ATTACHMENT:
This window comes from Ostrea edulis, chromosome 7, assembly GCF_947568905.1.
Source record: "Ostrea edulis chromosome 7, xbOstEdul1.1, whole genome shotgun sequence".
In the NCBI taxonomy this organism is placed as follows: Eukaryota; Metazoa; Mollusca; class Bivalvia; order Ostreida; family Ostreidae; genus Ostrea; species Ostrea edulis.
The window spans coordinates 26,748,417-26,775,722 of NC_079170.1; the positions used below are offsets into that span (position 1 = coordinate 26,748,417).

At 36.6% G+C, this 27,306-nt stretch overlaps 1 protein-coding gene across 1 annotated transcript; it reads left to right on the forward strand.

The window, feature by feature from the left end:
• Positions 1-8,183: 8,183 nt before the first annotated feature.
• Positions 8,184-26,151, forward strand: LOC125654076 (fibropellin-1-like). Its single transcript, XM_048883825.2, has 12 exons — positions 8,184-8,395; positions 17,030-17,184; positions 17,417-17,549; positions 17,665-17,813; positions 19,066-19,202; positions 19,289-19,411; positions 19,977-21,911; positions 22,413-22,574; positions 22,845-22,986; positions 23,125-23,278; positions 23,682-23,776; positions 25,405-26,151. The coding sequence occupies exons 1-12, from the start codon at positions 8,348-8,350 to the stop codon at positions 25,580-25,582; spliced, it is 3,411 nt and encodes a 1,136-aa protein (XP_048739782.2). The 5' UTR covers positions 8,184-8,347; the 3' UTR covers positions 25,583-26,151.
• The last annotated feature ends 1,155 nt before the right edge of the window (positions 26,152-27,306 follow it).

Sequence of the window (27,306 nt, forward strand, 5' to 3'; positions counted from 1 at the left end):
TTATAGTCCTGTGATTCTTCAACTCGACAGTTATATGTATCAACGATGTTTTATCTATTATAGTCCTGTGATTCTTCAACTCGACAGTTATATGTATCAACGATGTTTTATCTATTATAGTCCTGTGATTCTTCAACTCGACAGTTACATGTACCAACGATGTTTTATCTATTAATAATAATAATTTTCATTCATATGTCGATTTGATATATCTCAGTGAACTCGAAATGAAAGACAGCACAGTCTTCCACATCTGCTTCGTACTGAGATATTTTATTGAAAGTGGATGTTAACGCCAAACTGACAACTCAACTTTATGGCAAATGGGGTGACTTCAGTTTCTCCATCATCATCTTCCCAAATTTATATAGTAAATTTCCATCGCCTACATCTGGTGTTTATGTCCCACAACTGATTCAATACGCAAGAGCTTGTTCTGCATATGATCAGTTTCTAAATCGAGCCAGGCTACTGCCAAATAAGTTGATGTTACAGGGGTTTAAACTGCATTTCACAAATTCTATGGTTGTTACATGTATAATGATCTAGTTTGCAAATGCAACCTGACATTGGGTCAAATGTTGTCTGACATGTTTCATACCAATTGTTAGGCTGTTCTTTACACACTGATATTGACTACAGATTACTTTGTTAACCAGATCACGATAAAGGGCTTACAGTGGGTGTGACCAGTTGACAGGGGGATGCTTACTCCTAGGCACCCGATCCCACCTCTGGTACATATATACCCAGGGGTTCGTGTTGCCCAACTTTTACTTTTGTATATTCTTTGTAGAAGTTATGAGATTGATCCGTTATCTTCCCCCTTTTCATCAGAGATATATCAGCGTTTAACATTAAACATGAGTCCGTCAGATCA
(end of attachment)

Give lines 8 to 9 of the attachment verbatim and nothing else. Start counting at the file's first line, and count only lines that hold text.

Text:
• Positions 8,184-26,151, forward strand: LOC125654076 (fibropellin-1-like). Its single transcript, XM_048883825.2, has 12 exons — positions 8,184-8,395; positions 17,030-17,184; positions 17,417-17,549; positions 17,665-17,813; positions 19,066-19,202; positions 19,289-19,411; positions 19,977-21,911; positions 22,413-22,574; positions 22,845-22,986; positions 23,125-23,278; positions 23,682-23,776; positions 25,405-26,151. The coding sequence occupies exons 1-12, from the start codon at positions 8,348-8,350 to the stop codon at positions 25,580-25,582; spliced, it is 3,411 nt and encodes a 1,136-aa protein (XP_048739782.2). The 5' UTR covers positions 8,184-8,347; the 3' UTR covers positions 25,583-26,151.
• The last annotated feature ends 1,155 nt before the right edge of the window (positions 26,152-27,306 follow it).